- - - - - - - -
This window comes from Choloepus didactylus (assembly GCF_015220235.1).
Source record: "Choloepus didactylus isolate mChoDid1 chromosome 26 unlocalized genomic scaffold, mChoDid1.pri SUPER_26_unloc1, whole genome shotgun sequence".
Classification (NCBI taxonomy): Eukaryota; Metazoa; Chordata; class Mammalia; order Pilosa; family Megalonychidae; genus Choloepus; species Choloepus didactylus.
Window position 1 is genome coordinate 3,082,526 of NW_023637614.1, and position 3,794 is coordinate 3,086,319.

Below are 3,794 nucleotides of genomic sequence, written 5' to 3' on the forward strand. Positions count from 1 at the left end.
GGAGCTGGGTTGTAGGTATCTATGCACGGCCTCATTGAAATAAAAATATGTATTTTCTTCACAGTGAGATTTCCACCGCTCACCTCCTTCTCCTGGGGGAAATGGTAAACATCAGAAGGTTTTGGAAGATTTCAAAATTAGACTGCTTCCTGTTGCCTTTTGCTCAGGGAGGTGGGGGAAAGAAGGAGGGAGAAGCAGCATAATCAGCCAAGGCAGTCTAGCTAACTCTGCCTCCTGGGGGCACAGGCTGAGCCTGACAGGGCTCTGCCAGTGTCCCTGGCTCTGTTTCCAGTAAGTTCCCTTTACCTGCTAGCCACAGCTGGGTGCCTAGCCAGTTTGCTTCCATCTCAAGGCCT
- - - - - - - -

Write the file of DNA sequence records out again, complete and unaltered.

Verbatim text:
This window comes from Choloepus didactylus (assembly GCF_015220235.1).
Source record: "Choloepus didactylus isolate mChoDid1 chromosome 26 unlocalized genomic scaffold, mChoDid1.pri SUPER_26_unloc1, whole genome shotgun sequence".
Classification (NCBI taxonomy): Eukaryota; Metazoa; Chordata; class Mammalia; order Pilosa; family Megalonychidae; genus Choloepus; species Choloepus didactylus.
Window position 1 is genome coordinate 3,082,526 of NW_023637614.1, and position 3,794 is coordinate 3,086,319.

Below are 3,794 nucleotides of genomic sequence, written 5' to 3' on the forward strand. Positions count from 1 at the left end.
GGAGCTGGGTTGTAGGTATCTATGCACGGCCTCATTGAAATAAAAATATGTATTTTCTTCACAGTGAGATTTCCACCGCTCACCTCCTTCTCCTGGGGGAAATGGTAAACATCAGAAGGTTTTGGAAGATTTCAAAATTAGACTGCTTCCTGTTGCCTTTTGCTCAGGGAGGTGGGGGAAAGAAGGAGGGAGAAGCAGCATAATCAGCCAAGGCAGTCTAGCTAACTCTGCCTCCTGGGGGCACAGGCTGAGCCTGACAGGGCTCTGCCAGTGTCCCTGGCTCTGTTTCCAGTAAGTTCCCTTTACCTGCTAGCCACAGCTGGGTGCCTAGCCAGTTTGCTTCCATCTCAAGGCCT